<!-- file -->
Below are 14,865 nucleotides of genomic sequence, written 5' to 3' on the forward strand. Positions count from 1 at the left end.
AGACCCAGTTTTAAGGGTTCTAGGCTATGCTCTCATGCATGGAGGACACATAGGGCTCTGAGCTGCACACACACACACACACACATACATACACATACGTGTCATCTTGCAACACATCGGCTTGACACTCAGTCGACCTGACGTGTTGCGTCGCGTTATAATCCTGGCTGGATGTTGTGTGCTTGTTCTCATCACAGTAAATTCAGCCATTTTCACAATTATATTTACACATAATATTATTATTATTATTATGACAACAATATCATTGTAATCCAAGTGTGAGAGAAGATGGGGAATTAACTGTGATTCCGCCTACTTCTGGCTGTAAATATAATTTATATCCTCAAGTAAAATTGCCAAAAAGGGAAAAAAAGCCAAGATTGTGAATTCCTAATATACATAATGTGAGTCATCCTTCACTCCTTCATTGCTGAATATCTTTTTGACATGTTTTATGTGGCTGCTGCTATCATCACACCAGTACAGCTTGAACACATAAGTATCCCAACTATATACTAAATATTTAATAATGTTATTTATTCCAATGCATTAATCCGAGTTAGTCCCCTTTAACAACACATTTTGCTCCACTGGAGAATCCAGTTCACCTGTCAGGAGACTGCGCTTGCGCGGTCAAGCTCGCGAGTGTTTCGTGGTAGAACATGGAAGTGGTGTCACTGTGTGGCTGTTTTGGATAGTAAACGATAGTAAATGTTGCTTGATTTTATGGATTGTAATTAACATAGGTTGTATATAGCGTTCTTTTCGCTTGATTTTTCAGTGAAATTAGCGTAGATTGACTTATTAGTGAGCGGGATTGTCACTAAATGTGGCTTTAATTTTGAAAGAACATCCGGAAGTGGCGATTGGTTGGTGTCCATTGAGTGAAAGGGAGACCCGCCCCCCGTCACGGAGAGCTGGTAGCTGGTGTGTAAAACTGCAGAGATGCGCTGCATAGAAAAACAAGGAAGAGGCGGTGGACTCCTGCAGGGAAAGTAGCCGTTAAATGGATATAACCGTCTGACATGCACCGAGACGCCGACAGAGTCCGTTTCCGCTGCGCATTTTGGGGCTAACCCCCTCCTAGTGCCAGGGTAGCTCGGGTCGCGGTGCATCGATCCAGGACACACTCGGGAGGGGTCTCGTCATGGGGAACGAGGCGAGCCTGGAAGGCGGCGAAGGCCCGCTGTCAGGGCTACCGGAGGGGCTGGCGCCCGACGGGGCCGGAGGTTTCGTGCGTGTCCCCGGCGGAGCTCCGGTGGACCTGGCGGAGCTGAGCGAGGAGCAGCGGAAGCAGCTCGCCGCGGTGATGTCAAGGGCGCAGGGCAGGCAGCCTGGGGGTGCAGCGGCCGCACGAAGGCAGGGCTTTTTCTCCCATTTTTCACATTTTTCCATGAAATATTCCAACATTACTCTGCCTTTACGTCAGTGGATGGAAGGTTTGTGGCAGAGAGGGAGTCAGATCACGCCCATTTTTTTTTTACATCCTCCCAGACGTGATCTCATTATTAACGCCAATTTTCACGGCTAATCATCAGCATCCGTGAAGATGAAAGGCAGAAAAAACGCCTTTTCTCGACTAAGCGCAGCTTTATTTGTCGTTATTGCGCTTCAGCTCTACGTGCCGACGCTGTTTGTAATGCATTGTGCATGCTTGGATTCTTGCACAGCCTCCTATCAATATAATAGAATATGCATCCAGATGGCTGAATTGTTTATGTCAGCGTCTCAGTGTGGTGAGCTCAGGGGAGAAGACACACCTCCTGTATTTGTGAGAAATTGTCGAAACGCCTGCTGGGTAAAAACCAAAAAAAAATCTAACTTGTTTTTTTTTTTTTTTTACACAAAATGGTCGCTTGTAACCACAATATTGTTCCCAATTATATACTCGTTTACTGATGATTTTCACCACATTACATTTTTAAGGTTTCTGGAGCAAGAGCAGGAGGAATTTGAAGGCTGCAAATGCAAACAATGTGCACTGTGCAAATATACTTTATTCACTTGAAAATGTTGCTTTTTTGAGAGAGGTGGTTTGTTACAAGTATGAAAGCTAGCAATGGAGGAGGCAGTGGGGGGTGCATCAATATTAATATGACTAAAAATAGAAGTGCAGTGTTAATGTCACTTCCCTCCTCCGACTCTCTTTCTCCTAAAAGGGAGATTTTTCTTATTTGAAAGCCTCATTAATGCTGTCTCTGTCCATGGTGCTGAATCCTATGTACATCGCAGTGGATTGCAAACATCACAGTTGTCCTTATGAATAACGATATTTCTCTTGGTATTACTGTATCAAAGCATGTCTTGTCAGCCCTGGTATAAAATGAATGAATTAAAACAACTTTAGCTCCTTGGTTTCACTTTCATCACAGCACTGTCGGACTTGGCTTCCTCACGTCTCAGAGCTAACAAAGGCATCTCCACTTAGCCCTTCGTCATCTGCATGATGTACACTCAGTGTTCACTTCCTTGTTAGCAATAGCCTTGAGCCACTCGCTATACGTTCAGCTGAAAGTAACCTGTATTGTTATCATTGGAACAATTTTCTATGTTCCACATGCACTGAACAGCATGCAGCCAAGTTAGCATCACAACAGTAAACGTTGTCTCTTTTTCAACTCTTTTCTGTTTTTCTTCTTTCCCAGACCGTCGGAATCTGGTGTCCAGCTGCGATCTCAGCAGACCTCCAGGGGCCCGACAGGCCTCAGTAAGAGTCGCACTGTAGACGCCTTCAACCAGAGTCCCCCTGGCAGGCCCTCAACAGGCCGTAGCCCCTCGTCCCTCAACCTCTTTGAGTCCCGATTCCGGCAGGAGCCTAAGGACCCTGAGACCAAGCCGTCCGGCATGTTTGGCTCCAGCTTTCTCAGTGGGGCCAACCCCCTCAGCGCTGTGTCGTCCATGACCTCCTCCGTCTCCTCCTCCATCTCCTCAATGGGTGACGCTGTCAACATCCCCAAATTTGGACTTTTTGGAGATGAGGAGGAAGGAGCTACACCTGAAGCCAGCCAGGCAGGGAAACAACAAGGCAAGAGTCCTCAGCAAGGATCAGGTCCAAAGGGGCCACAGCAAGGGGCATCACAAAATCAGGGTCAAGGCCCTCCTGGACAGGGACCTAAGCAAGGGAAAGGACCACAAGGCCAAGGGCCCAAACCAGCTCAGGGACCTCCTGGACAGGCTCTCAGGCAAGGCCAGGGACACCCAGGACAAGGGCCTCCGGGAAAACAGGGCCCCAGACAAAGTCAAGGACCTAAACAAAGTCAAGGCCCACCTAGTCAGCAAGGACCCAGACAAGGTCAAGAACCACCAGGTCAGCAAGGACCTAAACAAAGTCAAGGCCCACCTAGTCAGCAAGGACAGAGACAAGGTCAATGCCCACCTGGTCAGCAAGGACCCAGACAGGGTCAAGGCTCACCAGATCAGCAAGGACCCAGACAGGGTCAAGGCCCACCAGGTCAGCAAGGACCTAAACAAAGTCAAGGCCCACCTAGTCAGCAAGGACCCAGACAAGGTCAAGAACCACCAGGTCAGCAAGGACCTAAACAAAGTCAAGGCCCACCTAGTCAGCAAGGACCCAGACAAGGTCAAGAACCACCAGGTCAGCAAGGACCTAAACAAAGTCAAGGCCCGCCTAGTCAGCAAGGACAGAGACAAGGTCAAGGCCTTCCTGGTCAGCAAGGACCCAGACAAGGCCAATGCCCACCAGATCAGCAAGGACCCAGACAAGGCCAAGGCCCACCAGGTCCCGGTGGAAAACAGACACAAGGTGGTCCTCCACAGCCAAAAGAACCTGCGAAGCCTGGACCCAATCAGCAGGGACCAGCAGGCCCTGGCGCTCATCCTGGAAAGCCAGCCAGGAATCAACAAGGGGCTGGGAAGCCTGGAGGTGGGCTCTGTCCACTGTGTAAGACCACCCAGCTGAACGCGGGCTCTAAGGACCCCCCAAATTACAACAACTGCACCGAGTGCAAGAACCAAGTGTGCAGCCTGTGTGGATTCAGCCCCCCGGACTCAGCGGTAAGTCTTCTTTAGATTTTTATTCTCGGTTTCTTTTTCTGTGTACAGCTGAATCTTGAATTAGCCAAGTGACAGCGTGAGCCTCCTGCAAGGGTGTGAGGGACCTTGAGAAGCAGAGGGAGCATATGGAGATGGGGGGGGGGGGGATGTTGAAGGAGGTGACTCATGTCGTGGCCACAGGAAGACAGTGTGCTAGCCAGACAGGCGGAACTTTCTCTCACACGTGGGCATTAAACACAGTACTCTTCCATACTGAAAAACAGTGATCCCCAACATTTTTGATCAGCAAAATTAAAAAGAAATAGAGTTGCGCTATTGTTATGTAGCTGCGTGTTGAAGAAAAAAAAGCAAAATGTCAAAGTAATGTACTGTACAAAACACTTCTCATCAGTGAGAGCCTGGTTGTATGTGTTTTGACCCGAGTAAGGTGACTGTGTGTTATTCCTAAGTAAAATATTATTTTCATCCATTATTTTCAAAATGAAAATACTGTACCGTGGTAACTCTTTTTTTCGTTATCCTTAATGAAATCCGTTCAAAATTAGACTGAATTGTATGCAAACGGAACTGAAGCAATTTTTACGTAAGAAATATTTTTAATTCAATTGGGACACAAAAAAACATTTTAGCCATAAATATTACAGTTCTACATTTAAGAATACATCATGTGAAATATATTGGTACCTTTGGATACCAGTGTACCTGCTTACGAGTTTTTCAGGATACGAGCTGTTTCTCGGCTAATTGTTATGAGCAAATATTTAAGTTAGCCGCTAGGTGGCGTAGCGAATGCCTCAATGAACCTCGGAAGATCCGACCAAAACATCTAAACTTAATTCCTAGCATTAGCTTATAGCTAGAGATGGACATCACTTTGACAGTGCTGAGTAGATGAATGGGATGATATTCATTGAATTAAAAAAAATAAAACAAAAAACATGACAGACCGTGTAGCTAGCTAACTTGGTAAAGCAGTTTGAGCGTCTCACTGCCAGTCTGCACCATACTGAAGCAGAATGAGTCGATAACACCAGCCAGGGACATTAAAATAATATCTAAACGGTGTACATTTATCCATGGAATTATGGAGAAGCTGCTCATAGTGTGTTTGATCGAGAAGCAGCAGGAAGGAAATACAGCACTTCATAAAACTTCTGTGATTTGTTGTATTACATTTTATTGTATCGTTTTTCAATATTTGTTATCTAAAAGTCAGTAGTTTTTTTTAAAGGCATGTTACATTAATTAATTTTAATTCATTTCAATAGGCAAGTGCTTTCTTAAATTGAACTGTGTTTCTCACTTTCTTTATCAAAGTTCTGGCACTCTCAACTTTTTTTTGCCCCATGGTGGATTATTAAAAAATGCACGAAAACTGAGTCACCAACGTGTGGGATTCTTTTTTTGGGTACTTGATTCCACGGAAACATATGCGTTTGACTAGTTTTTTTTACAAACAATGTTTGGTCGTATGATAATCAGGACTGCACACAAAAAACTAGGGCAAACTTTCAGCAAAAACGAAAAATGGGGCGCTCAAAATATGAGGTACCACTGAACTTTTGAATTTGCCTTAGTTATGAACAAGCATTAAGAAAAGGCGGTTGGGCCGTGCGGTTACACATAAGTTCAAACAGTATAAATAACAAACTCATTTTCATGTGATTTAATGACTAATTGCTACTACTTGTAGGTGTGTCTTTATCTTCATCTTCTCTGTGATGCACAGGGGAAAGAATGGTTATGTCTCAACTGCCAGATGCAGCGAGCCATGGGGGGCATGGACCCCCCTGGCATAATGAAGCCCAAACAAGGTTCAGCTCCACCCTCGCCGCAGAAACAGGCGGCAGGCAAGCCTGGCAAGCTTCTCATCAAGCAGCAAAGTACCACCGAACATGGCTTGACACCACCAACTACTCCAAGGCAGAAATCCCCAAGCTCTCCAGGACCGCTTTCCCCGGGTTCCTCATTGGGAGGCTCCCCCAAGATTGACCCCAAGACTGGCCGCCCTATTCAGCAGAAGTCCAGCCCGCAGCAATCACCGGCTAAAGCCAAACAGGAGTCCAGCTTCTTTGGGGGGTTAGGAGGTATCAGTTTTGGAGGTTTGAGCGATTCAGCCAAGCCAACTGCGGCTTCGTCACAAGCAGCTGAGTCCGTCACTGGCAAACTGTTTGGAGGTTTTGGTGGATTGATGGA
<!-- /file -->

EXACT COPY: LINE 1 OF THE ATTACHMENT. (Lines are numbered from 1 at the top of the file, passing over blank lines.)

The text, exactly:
Below are 14,865 nucleotides of genomic sequence, written 5' to 3' on the forward strand. Positions count from 1 at the left end.